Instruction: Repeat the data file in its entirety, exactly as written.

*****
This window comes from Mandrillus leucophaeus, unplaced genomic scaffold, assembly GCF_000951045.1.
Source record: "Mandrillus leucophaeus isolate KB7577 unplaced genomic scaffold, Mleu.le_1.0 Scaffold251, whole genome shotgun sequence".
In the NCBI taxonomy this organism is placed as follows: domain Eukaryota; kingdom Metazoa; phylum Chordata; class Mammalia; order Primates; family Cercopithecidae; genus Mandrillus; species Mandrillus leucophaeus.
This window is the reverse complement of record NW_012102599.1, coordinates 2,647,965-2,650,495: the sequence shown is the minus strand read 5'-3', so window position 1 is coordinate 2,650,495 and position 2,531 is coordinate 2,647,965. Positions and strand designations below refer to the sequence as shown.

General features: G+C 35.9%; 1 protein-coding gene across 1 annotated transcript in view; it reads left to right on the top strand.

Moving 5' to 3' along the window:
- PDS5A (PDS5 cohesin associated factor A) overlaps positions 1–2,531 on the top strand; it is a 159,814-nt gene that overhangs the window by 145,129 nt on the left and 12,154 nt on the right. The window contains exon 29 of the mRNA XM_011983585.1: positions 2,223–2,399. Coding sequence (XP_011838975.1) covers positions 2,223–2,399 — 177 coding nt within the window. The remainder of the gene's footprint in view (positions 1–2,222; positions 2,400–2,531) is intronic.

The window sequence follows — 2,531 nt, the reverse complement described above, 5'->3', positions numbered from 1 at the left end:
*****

This window comes from Mandrillus leucophaeus, unplaced genomic scaffold, assembly GCF_000951045.1.
Source record: "Mandrillus leucophaeus isolate KB7577 unplaced genomic scaffold, Mleu.le_1.0 Scaffold251, whole genome shotgun sequence".
In the NCBI taxonomy this organism is placed as follows: domain Eukaryota; kingdom Metazoa; phylum Chordata; class Mammalia; order Primates; family Cercopithecidae; genus Mandrillus; species Mandrillus leucophaeus.
This window is the reverse complement of record NW_012102599.1, coordinates 2,647,965-2,650,495: the sequence shown is the minus strand read 5'-3', so window position 1 is coordinate 2,650,495 and position 2,531 is coordinate 2,647,965. Positions and strand designations below refer to the sequence as shown.

General features: G+C 35.9%; 1 protein-coding gene across 1 annotated transcript in view; it reads left to right on the top strand.

Moving 5' to 3' along the window:
- PDS5A (PDS5 cohesin associated factor A) overlaps positions 1–2,531 on the top strand; it is a 159,814-nt gene that overhangs the window by 145,129 nt on the left and 12,154 nt on the right. The window contains exon 29 of the mRNA XM_011983585.1: positions 2,223–2,399. Coding sequence (XP_011838975.1) covers positions 2,223–2,399 — 177 coding nt within the window. The remainder of the gene's footprint in view (positions 1–2,222; positions 2,400–2,531) is intronic.

The window sequence follows — 2,531 nt, the reverse complement described above, 5'->3', positions numbered from 1 at the left end: